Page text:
Murderer to dispute ruling on 'life' tariffs

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A PRISONER convicted of murder 21 years ago is to appeal against a High Court ruling which he claims gives the Home Secretary the right to disregard jurors' opinions when setting the length of life sentences.

His appeal will strike at the heart of the Home Secretary's wide-ranging powers to decide how many years murderers must remain in jail.

At present, the minister consults the trial judge and the Lord Chief Justice about the tariff sentence, which determines how long a life prisoner should serve before becoming eligible for parole.

At his appeal, Norman Parker's lawyers will tell the court that although Home Secretaries have wide discretion, they should be bound by juries' verdicts. Parker will claim that, in his case, the Home Secretary ignored the views of the jury, which became obvious at his trial in 1970.

He was found guilty of shooting dead a man who had previously been attacked by his business partner. Crucially, this partner was cleared of murder, a clear indication that the jury did not believe the killing to be pre-planned, Parker's lawyers will say. Further proof that the jury thought the murder to have been committed on the spur-of-the-moment came in a conversation between the jury foreman and the trial judge.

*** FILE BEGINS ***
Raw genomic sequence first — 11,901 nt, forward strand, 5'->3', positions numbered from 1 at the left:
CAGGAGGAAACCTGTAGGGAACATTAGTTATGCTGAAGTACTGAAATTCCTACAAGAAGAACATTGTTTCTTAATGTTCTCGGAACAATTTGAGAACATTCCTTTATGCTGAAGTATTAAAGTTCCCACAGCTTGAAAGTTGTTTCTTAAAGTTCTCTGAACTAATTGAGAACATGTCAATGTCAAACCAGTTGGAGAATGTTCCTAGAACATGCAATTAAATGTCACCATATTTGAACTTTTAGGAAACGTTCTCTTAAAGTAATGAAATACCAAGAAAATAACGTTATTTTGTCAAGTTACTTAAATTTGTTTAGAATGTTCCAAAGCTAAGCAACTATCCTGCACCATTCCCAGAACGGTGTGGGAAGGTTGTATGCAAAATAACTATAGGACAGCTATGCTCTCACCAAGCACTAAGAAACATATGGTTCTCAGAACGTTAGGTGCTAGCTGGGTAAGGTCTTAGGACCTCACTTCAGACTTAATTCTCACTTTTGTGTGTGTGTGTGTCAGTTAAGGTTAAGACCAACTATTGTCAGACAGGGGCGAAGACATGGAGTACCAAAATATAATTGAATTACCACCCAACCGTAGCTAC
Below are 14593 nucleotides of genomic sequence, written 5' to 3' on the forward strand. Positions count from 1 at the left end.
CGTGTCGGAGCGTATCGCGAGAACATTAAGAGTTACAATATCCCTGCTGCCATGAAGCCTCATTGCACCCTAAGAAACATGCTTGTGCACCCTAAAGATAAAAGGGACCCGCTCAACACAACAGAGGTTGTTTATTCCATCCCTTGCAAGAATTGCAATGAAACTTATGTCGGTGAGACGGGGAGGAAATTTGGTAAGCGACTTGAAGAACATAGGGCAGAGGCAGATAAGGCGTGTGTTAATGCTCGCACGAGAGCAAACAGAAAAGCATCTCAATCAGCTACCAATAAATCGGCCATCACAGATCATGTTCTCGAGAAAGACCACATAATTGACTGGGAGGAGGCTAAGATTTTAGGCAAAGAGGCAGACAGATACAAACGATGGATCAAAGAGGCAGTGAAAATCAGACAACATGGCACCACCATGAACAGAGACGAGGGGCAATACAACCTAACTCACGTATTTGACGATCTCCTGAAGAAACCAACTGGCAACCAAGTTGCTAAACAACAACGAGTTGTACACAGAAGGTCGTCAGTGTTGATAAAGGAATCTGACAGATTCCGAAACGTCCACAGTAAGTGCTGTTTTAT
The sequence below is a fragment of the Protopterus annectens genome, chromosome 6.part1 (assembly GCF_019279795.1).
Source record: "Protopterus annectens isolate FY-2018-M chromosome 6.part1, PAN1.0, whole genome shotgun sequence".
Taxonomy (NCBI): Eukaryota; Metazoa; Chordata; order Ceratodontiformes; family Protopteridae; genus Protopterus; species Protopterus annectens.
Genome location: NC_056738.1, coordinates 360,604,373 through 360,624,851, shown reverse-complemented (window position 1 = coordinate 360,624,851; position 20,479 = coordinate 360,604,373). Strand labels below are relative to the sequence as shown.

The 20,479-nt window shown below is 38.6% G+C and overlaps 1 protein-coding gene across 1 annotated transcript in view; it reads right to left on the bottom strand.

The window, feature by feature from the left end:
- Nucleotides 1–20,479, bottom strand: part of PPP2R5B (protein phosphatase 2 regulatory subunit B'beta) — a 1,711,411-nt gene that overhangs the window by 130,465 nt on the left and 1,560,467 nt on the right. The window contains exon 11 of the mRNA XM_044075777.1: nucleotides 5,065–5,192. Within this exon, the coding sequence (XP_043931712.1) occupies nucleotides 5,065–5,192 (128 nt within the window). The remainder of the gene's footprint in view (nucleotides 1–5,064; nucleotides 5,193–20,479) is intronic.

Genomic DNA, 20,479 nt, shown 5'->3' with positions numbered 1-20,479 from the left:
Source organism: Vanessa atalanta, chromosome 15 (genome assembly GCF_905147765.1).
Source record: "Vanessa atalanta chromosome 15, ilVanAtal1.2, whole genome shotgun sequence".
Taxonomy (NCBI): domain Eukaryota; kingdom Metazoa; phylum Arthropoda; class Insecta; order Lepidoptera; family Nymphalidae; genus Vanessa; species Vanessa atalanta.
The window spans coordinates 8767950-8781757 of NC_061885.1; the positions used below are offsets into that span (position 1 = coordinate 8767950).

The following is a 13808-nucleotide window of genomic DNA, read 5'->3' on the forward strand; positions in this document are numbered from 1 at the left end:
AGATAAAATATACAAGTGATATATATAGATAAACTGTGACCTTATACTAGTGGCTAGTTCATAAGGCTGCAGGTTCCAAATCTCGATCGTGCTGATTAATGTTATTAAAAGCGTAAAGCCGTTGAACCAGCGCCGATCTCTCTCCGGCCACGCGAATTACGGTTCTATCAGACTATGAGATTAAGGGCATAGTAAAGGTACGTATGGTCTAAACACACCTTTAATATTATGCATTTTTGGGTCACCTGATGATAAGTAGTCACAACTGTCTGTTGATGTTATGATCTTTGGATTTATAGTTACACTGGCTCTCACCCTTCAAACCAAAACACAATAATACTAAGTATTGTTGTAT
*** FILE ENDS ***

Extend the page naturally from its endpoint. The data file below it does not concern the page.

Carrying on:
Yet in the mid-1980s, Parker discovered that his tariff sentence had been set at 20 years - a length reserved for the most serious category of murderers, including terrorists, sadists and child killers. His lawyers will say that, in other words, the Home Secretary thought that Parker was guilty of pre-meditated murder.

Parker, now 47, has subsequently been refused parole, a decision which he says must have been influenced by the length of the tariff sentence.

At a judicial review hearing in July, the High Court dismissed Parker's challenge to the Home Secretary, who it said was not bound by the jury's views and could take into account evidence not heard at the trial.

The court also said that as the Home Secretary's consultations with the trial judge and Lord Chief Justice were secret, it was impossible to say whether he had been misinformed or had ignored what he had been told.

However, Parker is preparing an appeal against the ruling. He will say the judgment is flawed because a Home Secretary's authority arises from a jury verdict, which cannot then be flouted.